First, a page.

Category: Film

Review: Promised

Navigating the promises made by others

By Narelle Wood

Written by Nick Conidi, Promised follows the story of Angela and Robert as they navigate a promise of marriage that their fathers made many years before.

The story spans 20 years, beginning with Angela’s (Antoniette Iesue) birth under difficult circumstances – her mother Rosalba (Tina Arena) is found in labour on the floor of the family’s pastry shop – in the early 1950’s, through to 1974 when Angela and Robert (Daniel Berini) are reunited after he returns home from studying in Oxford. While Angela has always known about the arranged marriage, she has found herself in a different world to that in which the promise was made. She is studying English Literature, longs to be a writer and is in love with an Australian boy. To complicate matters further, Rosalba and her husband Sal (Paul Mercurio) are indebted to Robert’s parents, Joe and Maria, for rescuing Rosalba during labour, and to complicate things even further, Joe is connected, in the Italian mobster sense of the word. The story is almost Shakespearean; part tragedy, part farce, but it is also reminiscent of The Godfather, minus, thankfully, the horses head.

The film is beautifully made, and made in Melbourne. The settings and costuming perfectly and authentically capture 1970’s Australia. Conidi, who also directs, has an uncanny knack for slowly unfolding a complex story, without it ever feeling like it is loosing pace. The performances are solid, especially from stalwarts Arena and Mercurio, though Iesue and Berini do more than hold their own portraying complex characters that are both likeable and frustrating in equal measure. And this was perhaps the reason why I found this film a little uncomfortable at times; there was no clear hero, and each outcome would possibly end up disappointing someone. However, this was also perhaps the reason why this film works. Promised is in many ways a manifestation of the tagline “Love like life is never perfectly arranged”. It is complex, heartfelt look at intergenerational, intercultural and family expectations, with a lovely dose of nostalgia.

Promised is in cinemas now.

Review: Maiden

Tracy Edwards Whitbread Success Story

By Samuel Barson

The opening seconds of Maiden has the audience in the middle of a vast, raging ocean, rocking up and down with the waves as they breath in and out. It’s a thrilling start to a documentary, but unfortunately this same level of engagement doesn’t last.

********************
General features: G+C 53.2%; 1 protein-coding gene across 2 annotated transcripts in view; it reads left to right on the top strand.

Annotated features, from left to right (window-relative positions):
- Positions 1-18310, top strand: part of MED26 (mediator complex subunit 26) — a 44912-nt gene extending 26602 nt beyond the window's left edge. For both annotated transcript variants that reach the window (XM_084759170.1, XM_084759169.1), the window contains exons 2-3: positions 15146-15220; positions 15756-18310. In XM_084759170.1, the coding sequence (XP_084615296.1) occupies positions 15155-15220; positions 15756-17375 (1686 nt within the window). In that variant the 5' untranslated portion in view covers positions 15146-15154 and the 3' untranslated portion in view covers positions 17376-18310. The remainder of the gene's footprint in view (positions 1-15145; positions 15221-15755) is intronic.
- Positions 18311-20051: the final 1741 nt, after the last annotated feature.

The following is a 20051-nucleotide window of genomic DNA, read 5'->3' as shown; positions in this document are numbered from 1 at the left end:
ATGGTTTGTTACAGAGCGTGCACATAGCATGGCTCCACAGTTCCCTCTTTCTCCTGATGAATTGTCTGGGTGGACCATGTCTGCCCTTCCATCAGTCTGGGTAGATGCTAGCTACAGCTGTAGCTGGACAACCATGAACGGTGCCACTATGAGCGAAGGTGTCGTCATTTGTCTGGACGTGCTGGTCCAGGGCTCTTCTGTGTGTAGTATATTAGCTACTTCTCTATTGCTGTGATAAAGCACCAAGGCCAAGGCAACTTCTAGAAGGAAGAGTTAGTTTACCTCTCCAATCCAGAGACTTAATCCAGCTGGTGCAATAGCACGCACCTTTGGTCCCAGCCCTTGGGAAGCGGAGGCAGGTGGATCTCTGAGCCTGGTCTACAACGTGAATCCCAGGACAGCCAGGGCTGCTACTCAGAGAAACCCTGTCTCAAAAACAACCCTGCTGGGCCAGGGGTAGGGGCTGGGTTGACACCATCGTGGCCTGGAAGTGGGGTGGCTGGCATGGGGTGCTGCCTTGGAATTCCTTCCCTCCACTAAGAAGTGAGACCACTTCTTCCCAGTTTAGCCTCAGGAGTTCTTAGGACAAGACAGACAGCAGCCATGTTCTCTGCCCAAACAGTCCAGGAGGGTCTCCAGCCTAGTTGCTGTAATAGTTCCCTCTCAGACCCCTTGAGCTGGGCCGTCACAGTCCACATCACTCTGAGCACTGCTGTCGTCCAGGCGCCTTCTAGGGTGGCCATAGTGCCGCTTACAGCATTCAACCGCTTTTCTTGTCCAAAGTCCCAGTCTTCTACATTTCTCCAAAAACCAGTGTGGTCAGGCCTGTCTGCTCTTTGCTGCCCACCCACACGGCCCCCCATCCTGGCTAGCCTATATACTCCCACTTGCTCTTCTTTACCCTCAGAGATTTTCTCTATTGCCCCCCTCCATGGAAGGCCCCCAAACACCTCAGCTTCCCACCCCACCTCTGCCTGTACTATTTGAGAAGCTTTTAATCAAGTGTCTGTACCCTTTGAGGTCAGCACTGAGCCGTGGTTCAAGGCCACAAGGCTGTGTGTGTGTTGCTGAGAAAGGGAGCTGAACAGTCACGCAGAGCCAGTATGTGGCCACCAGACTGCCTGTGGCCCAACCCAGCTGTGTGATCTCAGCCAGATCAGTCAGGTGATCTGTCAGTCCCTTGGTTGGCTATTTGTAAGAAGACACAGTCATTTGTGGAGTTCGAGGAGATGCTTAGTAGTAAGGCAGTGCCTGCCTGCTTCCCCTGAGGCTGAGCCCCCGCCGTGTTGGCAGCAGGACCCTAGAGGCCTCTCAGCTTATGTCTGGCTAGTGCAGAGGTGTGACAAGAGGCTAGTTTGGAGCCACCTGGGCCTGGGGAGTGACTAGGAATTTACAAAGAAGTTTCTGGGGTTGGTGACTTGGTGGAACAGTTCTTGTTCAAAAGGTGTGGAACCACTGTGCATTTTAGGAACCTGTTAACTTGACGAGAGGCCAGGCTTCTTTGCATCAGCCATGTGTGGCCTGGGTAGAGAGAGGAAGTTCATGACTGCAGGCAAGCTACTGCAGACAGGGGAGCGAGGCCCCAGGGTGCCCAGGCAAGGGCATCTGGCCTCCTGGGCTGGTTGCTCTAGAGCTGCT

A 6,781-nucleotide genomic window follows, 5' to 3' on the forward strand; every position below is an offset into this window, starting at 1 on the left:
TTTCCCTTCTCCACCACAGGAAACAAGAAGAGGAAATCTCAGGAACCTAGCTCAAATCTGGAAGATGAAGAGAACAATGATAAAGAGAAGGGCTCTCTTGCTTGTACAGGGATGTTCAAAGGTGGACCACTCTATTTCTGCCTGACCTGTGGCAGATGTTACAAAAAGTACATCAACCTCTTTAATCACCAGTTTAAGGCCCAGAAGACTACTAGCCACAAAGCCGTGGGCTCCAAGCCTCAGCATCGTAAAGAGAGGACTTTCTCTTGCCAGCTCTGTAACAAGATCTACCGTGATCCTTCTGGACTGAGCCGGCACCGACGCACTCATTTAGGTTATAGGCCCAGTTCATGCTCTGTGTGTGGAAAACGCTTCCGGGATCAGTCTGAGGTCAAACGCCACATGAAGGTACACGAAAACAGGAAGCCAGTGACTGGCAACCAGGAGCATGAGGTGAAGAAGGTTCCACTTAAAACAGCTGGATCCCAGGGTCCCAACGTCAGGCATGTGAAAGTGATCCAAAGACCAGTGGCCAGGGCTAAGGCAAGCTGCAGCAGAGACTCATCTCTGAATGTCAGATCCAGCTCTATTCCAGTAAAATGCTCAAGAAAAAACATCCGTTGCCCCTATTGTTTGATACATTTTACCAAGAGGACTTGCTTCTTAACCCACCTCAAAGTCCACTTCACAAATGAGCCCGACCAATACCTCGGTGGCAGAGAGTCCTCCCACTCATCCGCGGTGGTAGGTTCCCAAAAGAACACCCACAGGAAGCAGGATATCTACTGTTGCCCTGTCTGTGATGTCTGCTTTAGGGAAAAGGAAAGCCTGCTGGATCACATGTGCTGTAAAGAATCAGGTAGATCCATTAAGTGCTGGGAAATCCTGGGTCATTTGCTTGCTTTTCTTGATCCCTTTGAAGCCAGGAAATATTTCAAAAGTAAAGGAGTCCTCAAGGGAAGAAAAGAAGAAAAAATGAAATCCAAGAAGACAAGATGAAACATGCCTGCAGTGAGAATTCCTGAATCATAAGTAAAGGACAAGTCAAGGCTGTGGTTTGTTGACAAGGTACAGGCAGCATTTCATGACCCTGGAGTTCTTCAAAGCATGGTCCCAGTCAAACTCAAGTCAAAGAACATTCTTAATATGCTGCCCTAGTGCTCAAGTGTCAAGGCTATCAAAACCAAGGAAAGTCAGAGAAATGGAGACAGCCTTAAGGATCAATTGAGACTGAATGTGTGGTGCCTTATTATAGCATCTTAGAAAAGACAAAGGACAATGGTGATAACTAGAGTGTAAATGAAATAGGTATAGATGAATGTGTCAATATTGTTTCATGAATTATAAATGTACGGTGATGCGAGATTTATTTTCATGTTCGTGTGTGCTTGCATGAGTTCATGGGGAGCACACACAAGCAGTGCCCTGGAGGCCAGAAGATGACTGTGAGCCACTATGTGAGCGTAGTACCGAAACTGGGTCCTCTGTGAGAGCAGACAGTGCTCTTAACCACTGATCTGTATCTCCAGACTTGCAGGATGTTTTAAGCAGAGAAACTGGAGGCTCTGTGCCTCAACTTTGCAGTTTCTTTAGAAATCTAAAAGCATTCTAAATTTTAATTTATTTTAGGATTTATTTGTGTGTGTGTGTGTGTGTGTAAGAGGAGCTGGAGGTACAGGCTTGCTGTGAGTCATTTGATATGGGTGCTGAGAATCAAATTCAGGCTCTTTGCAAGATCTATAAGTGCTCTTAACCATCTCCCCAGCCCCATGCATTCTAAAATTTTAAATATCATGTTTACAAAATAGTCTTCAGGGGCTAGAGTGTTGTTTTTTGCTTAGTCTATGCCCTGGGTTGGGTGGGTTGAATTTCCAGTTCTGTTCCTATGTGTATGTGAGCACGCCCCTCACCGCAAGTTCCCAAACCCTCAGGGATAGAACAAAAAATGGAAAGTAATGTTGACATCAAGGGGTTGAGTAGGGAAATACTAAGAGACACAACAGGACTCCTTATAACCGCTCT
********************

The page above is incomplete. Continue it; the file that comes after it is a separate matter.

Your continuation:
Alex Holmes’ Maiden tells the story of Tracy Edwards, who at 24 rose the ranks from charter boat cook to skipper of the first ever all-female crew to enter the Whitbread Round the World Race.

The documentary accounts not only the Whitbread adventure itself, but also the rampant sexism that proved to be just as gruelling for Edwards and her crew. The film, at its core, is a story of women pitted against equal forces of nature and human nature. And unfortunately, this ground-breaking story succumbs to what I found to be director Alex Holme’s frustratingly simplistic approach to storytelling.

For 1.5 hours audiences are taken through Edward’s story from childhood, to up-and-coming skipper, to Whitbread success story, all the while battling all too eager chauvinism from male sports journalists and fellow sailors. It seems unlikely that there would be limited research material to draw upon with a story such as this, however the material that audiences are provided is incredibly scant.

The anecdotes from interviews are often recycled and the archival footage is regularly irrelevant to it’s corresponding voiceover section, and I found I became easily irritated that a story that is clear to be so rich in detail, is not being told in the way that it deserves.

It’s such a shame that director Alex Holmes missed an opportunity here to provide a louder voice to female unity as a statement against sexism in sport and evoke the same undeniable spirit of the story’s subjects.

Maiden is showing at limited cinemas from Thursday 17th October. 

Photography courtesy of the Toronto International Film Festival

Review: Amazing Grace

Just Franklin and the power of her voice

By Narelle Wood

Some 47 years after filming, the documentary capturing Aretha Franklin’s seminal gospel recording of Amazing Grace has finally made it to screen.

In 1972, over two nights, Franklin, along with James Cleveland and the Southern California Community Choir (directed by Alexander Hamilton), recorded live gospel songs such as Precious Memories, What a Friend We Have in Jesus, and, of course, Amazing Grace. Keen on making it an authentic experience, Franklin insisted that the recording take place inside the New Temple Missionary Baptist Church, in front of a congregation; a congregation including Mick Jagger, Charlie Watts and gospel singer Clara Ward.

In an attempt to capture what would become a landmark event – the album going on to be the biggest selling gospel album of all time – Warner Bros commissioned director Sydney Pollack to document the recording. Pollack, an experience director, was not however accustomed to making documentaries, and this is where the trouble with the film begins. The original delay in the film’s release were due to ‘technical difficulties’; Pollack hadn’t used clapboards to mark sections of the film, making the task of syncing the visuals and sound almost impossible. Eventually Alan Elliot would take on the project and work tirelessly to bring it together, even amidst threats of legal action from Franklin herself due to missing contracts and payment disputes.